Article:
Time and again Nasrudin passed from Persia to Greece on donkey-back. Each time he had two panniers of straw, and trudged back without them. Every time the guard searched him for contraband. They never found any.
‘What are you carrying, Nasrudin?’
‘I am a smuggler.’
Years later, more and more prosperous in appearance, Nasrudin moved to Egypt. One of the customs men met him there.
‘Tell me, Mulla, now that you are out of the jurisdiction of Greece and Persia, living here in such luxury – what was it that you were smuggling when we could never catch you?’
From the Exploits of the Incomparable Mulla Nasrudin, © 1983 The Octagon Press
In different cultures around the world, particularly in those of the Middle East, traditional stories, fables or tales serve numerous functions and can operate on different levels. A tale - listened to or read - might entertain, serve as a joke, be used to illustrate something moralistic, or it can have an even higher purpose of conveying something far more subtle – the first steps on the road to greater awareness and wisdom.
One of the more familiar characters found in the traditional corpus of tales from the East is the joke figure known as Mulla Nasrudin. The Sufis, the traditional psychologists of the East, maintain that they have used Mulla Nasrudin stories, in part, to help fine-tune the perceptual abilities of the human mind. And according to the late Afghan author, Idries Shah, a collector of these tales, Mulla Nasrudin stories “constitute one of the strangest achievements in the history of metaphysics.”
Mulla Nasrudin tales are similar to other collections of stories such as Aesop’s Fables, the Greek Myths, and the Arabian Nights collection – all of which were originally, for their own times and places, written to provide a vehicle for esoteric psychology and to symbolize aspects of human behaviour and the human mind.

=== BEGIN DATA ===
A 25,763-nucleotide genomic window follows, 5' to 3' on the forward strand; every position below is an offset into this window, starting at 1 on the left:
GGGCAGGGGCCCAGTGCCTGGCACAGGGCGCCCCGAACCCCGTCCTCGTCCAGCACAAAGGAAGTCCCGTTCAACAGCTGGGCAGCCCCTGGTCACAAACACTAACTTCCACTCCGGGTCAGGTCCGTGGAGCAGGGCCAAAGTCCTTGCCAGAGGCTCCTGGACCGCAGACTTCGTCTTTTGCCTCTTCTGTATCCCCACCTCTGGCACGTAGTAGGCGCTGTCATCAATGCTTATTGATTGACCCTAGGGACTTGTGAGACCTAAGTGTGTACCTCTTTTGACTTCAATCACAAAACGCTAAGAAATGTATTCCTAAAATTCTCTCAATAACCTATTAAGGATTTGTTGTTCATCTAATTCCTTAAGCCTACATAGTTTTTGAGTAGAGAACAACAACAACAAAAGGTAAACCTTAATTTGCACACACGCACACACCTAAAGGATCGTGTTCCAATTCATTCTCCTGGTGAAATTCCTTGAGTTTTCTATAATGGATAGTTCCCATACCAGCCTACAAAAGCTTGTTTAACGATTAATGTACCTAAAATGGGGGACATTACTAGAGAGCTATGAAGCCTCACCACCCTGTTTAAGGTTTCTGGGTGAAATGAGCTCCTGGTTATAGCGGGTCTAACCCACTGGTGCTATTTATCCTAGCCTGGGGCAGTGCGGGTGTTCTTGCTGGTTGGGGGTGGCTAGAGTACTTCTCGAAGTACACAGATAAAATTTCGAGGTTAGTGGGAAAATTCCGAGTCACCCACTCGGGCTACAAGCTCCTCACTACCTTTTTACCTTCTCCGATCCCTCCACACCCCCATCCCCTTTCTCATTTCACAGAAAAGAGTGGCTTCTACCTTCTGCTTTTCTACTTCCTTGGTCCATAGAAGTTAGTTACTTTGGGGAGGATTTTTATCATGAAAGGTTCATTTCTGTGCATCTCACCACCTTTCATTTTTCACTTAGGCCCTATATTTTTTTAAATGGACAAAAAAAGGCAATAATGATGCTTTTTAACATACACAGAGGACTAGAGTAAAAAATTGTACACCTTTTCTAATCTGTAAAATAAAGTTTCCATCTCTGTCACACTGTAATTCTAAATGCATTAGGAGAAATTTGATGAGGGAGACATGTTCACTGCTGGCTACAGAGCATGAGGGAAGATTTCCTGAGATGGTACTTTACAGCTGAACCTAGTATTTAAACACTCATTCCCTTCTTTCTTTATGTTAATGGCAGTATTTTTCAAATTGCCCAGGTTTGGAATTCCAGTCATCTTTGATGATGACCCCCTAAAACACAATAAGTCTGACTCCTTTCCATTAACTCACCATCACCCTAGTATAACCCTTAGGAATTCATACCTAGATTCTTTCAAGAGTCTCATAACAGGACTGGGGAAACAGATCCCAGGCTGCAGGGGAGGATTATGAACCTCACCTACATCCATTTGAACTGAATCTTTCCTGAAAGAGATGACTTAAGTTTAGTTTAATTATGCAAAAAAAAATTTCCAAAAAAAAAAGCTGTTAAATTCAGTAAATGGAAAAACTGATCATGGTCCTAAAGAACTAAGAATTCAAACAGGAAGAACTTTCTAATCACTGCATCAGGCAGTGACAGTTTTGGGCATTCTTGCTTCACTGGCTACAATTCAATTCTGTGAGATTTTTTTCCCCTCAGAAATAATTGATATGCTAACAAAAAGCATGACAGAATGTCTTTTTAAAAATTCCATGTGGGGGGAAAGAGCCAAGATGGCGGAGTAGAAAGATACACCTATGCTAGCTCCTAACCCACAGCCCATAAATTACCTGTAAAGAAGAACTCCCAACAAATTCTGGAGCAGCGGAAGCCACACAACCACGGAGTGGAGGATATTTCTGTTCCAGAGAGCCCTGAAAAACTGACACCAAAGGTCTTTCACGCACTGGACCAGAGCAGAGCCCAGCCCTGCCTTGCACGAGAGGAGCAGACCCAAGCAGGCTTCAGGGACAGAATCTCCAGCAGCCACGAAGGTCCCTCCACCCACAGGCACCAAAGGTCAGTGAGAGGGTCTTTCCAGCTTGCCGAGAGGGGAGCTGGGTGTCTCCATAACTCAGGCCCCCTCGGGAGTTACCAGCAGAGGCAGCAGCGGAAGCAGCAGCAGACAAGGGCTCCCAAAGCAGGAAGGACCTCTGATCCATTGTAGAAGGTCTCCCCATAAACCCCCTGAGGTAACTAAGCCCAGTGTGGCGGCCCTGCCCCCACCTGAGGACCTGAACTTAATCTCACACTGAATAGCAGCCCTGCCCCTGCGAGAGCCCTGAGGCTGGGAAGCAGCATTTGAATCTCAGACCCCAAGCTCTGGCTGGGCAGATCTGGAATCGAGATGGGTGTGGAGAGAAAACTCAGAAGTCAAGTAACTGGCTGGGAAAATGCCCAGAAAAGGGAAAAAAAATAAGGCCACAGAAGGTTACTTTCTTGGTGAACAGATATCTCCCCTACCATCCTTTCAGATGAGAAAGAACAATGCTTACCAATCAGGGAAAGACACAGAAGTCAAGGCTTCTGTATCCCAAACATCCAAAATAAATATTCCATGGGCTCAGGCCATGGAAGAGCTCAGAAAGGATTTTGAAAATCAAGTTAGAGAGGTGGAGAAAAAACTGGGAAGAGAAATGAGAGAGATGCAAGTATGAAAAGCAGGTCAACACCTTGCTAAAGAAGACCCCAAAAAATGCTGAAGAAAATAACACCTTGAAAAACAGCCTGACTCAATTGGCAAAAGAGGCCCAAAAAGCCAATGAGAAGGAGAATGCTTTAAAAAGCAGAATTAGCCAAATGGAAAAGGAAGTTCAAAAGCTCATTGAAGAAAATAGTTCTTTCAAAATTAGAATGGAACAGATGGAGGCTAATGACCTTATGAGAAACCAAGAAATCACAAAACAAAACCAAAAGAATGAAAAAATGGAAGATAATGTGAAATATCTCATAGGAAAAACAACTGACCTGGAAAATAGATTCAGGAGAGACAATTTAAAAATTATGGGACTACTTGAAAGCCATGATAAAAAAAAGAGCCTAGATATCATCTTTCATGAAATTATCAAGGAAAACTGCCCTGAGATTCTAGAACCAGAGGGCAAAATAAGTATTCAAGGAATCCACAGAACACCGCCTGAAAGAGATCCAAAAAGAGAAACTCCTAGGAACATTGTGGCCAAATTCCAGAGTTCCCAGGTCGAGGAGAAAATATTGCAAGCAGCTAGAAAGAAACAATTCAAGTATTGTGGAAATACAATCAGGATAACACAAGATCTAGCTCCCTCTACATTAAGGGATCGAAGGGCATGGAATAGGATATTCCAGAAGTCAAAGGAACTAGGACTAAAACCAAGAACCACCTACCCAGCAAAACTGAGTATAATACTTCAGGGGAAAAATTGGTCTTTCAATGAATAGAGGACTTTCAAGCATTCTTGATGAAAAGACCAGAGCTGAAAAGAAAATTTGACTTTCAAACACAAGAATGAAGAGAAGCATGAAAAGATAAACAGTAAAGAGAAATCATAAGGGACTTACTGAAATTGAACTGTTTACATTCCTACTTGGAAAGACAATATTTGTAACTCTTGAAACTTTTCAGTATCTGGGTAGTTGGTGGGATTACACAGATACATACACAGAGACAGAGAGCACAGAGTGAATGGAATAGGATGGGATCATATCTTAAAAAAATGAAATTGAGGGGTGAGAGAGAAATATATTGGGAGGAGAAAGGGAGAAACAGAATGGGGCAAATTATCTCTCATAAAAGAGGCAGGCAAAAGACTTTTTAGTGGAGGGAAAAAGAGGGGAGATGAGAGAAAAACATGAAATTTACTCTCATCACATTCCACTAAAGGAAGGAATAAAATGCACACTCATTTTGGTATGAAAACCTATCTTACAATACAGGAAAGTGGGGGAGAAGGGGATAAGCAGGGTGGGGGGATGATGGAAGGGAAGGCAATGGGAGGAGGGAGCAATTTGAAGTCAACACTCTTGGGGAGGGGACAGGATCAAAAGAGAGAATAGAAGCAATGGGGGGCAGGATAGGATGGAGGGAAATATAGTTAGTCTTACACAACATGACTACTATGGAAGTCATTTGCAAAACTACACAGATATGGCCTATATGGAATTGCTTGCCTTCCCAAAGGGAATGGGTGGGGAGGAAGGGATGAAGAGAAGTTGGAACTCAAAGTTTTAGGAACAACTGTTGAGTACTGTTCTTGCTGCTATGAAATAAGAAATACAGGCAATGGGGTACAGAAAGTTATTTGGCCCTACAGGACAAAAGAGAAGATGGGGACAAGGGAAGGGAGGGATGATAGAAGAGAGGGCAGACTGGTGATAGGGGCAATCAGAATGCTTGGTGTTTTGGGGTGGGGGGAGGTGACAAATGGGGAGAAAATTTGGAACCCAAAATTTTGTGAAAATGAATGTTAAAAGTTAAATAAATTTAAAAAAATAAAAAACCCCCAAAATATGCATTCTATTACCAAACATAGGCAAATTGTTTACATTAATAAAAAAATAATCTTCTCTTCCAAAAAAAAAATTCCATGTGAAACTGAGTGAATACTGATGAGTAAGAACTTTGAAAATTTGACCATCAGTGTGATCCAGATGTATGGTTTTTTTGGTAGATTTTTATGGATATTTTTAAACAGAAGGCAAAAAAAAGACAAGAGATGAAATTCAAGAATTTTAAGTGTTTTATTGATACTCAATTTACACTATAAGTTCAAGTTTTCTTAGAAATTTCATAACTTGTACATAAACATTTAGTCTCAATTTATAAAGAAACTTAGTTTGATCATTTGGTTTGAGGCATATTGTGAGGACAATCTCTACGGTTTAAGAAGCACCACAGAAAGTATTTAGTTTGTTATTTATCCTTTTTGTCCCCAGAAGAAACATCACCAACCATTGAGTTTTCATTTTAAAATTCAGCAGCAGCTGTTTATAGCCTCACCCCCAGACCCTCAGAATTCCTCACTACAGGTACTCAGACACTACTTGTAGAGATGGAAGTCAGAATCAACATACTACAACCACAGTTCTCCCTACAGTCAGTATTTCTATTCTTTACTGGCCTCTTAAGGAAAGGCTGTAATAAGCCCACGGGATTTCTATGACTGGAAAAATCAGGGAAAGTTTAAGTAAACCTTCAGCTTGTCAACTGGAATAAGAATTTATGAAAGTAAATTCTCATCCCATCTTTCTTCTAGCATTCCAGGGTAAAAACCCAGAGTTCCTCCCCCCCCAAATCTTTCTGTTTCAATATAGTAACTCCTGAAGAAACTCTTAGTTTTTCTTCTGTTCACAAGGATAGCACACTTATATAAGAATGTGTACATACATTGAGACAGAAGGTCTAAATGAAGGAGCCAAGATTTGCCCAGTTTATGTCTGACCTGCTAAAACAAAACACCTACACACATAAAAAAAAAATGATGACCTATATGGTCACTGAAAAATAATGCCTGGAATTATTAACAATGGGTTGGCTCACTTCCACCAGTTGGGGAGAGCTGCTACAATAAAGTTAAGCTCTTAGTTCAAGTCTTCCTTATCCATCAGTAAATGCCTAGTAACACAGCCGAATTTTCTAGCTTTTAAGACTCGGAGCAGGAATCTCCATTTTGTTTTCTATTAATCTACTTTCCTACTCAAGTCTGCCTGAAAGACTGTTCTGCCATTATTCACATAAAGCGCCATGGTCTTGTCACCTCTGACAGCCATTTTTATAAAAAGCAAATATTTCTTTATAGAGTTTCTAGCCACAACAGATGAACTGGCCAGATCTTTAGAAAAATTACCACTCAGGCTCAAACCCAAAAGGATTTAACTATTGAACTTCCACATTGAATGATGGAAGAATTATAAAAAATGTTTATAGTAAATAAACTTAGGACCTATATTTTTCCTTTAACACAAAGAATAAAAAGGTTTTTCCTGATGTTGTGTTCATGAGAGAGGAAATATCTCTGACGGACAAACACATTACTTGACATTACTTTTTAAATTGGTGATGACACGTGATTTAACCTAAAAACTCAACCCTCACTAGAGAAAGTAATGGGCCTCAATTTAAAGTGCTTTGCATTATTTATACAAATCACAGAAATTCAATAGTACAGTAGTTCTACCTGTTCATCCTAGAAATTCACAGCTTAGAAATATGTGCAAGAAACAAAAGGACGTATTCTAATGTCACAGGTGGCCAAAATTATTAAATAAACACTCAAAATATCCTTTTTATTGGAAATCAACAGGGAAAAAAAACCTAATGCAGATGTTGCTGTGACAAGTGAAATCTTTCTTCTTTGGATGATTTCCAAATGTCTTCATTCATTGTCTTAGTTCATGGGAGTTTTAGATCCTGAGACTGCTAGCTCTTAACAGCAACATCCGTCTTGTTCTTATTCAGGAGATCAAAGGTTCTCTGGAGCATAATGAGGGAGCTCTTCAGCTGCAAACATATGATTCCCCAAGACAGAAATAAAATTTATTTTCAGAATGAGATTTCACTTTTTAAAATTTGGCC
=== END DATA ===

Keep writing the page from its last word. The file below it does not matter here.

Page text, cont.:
As for Nasrudin himself, nobody really knows who he was, where he originated, and whether or not he even existed. His elusiveness is mirrored in the stories in which he appears. Here he takes different forms from an often bumbling, pathetic and self-deprecating fool to a man of deeper insight who has knowledge to impart.
Nasrudin tales can be found in different parts of the world from Iran and Afghanistan where he is best known; to Turkey where he is called Hodja Nasreddin; to the Arab Middle East where he is referred to popularly as Joha; to other local versions of this personality found in Italy, Greece, Bosnia, Russia and beyond to China.
In the same way that the smuggler Nasrudin and his donkey slip past the border guard in the story above - a representation of the ability of tales and humour to transcend political and cultural borders - these traditional stories are of such a refined subtlety that they have a way of also bypassing the borders and obstacles of the mind.
How do Nasrudin tales work exactly?
According to Shah and to others, Nasrudin tales are not meant to be didactic, nor are they meant to be decoded, taken-apart or analyzed by the rational mind. They are instead meant to simply be read and re-read and absorbed until they take form holistically in one’s mind. The tales can form patterns or templates in the mind which at certain moments can match up to reality, allowing us to see ourselves and the behaviour of others – including thought patterns, habits, behaviours, and even aspects of reality - which would otherwise be out of waking consciousness.
These amusing stories, told orally, have entertained countless people in the East for centuries. More recently they were collected and put into book form by Shah who spent his life researching and collecting the Eastern heritage of Sufi knowledge and relating it to the science and psychology of the West.